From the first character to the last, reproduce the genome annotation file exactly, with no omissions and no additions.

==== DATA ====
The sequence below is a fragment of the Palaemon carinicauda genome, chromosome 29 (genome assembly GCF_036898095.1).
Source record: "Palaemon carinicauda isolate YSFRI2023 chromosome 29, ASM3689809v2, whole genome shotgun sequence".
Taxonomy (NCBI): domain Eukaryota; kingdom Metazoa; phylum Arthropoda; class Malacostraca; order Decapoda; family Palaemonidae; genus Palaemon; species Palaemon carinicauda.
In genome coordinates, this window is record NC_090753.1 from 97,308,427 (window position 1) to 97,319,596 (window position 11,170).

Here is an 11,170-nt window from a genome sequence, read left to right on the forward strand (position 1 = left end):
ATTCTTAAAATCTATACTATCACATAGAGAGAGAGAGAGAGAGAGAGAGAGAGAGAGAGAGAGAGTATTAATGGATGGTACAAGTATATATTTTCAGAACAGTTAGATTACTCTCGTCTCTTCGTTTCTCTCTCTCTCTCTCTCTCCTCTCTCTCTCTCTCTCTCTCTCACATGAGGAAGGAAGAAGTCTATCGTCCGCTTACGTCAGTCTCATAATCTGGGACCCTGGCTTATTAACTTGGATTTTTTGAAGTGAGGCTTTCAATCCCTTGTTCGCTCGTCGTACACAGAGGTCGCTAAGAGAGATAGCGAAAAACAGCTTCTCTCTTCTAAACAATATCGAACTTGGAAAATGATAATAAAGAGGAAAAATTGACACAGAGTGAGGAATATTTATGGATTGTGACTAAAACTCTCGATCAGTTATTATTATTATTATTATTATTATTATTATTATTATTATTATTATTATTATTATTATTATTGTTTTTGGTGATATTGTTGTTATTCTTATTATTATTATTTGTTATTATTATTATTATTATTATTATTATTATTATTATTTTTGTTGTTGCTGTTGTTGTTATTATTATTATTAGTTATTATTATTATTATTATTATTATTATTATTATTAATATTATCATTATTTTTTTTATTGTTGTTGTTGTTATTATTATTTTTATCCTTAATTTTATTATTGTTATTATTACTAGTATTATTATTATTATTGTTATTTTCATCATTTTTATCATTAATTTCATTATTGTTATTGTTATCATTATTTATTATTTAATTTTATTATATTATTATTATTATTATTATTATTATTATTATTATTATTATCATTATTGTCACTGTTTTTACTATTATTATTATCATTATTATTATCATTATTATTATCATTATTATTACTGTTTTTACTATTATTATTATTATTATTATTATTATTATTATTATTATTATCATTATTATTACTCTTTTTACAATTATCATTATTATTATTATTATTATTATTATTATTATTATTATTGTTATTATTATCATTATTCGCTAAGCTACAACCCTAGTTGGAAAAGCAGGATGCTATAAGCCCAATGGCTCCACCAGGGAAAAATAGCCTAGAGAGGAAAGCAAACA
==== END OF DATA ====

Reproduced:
The sequence below is a fragment of the Palaemon carinicauda genome, chromosome 29 (genome assembly GCF_036898095.1).
Source record: "Palaemon carinicauda isolate YSFRI2023 chromosome 29, ASM3689809v2, whole genome shotgun sequence".
Taxonomy (NCBI): domain Eukaryota; kingdom Metazoa; phylum Arthropoda; class Malacostraca; order Decapoda; family Palaemonidae; genus Palaemon; species Palaemon carinicauda.
In genome coordinates, this window is record NC_090753.1 from 97,308,427 (window position 1) to 97,319,596 (window position 11,170).

Here is an 11,170-nt window from a genome sequence, read left to right on the forward strand (position 1 = left end):
ATTCTTAAAATCTATACTATCACATAGAGAGAGAGAGAGAGAGAGAGAGAGAGAGAGAGAGAGAGTATTAATGGATGGTACAAGTATATATTTTCAGAACAGTTAGATTACTCTCGTCTCTTCGTTTCTCTCTCTCTCTCTCTCTCCTCTCTCTCTCTCTCTCTCTCTCACATGAGGAAGGAAGAAGTCTATCGTCCGCTTACGTCAGTCTCATAATCTGGGACCCTGGCTTATTAACTTGGATTTTTTGAAGTGAGGCTTTCAATCCCTTGTTCGCTCGTCGTACACAGAGGTCGCTAAGAGAGATAGCGAAAAACAGCTTCTCTCTTCTAAACAATATCGAACTTGGAAAATGATAATAAAGAGGAAAAATTGACACAGAGTGAGGAATATTTATGGATTGTGACTAAAACTCTCGATCAGTTATTATTATTATTATTATTATTATTATTATTATTATTATTATTATTATTATTATTATTATTGTTTTTGGTGATATTGTTGTTATTCTTATTATTATTATTTGTTATTATTATTATTATTATTATTATTATTATTATTATTTTTGTTGTTGCTGTTGTTGTTATTATTATTATTAGTTATTATTATTATTATTATTATTATTATTATTATTAATATTATCATTATTTTTTTTATTGTTGTTGTTGTTATTATTATTTTTATCCTTAATTTTATTATTGTTATTATTACTAGTATTATTATTATTATTGTTATTTTCATCATTTTTATCATTAATTTCATTATTGTTATTGTTATCATTATTTATTATTTAATTTTATTATATTATTATTATTATTATTATTATTATTATTATTATTATTATCATTATTGTCACTGTTTTTACTATTATTATTATCATTATTATTATCATTATTATTATCATTATTATTACTGTTTTTACTATTATTATTATTATTATTATTATTATTATTATTATTATTATCATTATTATTACTCTTTTTACAATTATCATTATTATTATTATTATTATTATTATTATTATTATTATTGTTATTATTATCATTATTCGCTAAGCTACAACCCTAGTTGGAAAAGCAGGATGCTATAAGCCCAATGGCTCCACCAGGGAAAAATAGCCTAGAGAGGAAAGCAAACA